Strategy and Randomness are rated from 0 to 6. A 0 means the rated aspect plays no part in determining the game's outcome; and a 6 means that it is the only factor that determines the game's outcome. Complexity is also rated from 0 to 6; a 0 means that it's so simple a six-year-old can play it, a 3 means any adult should have no trouble playing, and a 6 means that you'll need to refer to the rulebook frequently. Humour can be rated as 'None,' meaning the game is not meant to be funny, or it may have one or more of the following: Derivative (meaning the humour is based on an outside source, such as a game based on a comedy film), Implicit (meaning that the game's components are funny, such as humourous card text), or Inherent (meaning that the actions the players take are funny). Attractiveness has nine possible ratings. Ideal: the game is beautiful and makes game play easier. Pretty: The design is beautiful and neither eases nor impedes game play. Nice: The design is beautiful but makes game play harder than necessary. Useful: The design is neither beautiful nor ugly, but eases gameplay. Average: The design is neither beautiful nor ugly, and neither eases nor impedes gameplay. Useless: The design is neither beautiful nor ugly, but makes gameplay harder than it needs to be. Utilitarian: The design is ugly, but eases gameplay. Ugly: The design is ugly, and neither eases nor impedes gameplay. Worthless: The design is ugly, andmakes gameplay harder than it needs to be. Average Length of Game Play describes how long an average game will probably last, give or take. Gamer Profile Ratings measures how strongly a game will appeal to players based on their interest in one of four areas. These areas are measured as High, Medium, or Low. Strategy describes how much a game involves cognitive challenges, thinking and planning, and making sound decisions. Conflict describes how much direct hostile action there is between players, from destroying units to stealing resources. Social Manipulation describes how much bluffing, deceiving, and persuading there is between players. Fantasy describes how much a game immerses players in another world, another time.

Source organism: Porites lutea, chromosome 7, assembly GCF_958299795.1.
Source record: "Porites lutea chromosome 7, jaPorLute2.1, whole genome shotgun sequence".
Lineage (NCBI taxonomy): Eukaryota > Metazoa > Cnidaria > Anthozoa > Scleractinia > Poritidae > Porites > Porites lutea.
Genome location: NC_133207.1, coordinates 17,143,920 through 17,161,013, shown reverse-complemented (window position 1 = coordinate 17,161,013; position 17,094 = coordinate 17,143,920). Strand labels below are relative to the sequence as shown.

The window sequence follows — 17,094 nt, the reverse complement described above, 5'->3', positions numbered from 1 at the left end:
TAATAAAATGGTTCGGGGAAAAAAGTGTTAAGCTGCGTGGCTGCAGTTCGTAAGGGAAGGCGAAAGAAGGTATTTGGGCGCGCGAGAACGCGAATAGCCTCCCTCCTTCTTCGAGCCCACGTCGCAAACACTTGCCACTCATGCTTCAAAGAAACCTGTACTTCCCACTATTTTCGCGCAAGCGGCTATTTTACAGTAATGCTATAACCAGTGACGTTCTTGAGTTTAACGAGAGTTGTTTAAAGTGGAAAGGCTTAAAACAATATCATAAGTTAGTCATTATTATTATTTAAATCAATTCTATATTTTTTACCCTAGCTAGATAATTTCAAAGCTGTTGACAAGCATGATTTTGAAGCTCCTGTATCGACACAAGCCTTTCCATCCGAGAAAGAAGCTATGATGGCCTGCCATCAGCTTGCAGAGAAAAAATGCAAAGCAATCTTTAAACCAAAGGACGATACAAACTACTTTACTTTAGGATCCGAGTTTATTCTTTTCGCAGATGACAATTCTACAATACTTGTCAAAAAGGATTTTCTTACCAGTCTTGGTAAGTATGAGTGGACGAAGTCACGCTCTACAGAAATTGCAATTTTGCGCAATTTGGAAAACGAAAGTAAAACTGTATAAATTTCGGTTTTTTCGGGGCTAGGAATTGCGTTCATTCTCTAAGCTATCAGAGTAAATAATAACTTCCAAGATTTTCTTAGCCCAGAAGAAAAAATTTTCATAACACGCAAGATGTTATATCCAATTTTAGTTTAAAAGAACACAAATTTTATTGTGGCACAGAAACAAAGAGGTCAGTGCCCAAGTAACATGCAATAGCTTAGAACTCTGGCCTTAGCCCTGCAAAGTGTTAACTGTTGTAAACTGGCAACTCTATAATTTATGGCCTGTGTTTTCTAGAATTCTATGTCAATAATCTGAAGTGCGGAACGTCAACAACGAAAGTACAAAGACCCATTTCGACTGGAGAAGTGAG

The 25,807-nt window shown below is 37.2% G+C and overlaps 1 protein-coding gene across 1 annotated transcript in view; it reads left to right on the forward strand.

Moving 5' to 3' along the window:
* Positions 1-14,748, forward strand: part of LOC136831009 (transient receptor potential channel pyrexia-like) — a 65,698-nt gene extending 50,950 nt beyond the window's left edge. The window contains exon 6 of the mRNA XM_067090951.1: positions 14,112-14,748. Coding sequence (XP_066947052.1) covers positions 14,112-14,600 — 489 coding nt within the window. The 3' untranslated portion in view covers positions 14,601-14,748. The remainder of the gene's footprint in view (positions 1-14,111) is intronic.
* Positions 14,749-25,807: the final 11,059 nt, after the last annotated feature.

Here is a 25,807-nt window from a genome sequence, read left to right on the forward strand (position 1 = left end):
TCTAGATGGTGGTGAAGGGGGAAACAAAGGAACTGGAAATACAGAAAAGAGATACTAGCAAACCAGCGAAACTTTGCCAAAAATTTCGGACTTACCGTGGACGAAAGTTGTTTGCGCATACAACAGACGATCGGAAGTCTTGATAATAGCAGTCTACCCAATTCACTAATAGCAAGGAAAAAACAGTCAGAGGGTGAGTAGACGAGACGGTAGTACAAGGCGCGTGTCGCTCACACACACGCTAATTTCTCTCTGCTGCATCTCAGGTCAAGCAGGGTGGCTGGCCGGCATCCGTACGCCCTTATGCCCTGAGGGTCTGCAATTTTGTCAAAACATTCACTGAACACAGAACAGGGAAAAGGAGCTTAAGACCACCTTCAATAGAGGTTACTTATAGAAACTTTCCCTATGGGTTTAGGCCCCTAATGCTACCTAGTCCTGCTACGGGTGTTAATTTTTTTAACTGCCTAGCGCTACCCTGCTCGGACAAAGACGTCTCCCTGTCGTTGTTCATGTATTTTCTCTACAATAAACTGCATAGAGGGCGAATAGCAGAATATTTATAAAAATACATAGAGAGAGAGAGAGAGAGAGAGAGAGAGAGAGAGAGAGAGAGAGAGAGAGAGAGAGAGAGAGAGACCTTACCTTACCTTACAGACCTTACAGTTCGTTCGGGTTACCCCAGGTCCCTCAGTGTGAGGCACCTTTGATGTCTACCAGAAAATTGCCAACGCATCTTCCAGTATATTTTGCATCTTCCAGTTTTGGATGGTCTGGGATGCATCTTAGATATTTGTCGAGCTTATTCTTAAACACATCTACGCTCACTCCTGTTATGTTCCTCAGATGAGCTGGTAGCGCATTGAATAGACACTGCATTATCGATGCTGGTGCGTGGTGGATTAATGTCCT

Strategy: 5
Randomness: 1
Complexity: 2
Humour: None
Attractiveness: Pretty
Average Length of Gameplay: 45 minutes
Gamer Profile Ratings:
   Strategy: High
   Conflict: Medium
   Social Manipulation: Low
   Fantasy: Medium

27 August 2016

Resources for Gamers

I recently stumbled across a fascinating twitter account. It's a bot designed to generate a new fictional map once per hour. These maps are designed to resemble the maps you'd find in the back of cheap paperback fantasy novels. It occurred to me that these maps can easily be adapted for use in original game worlds.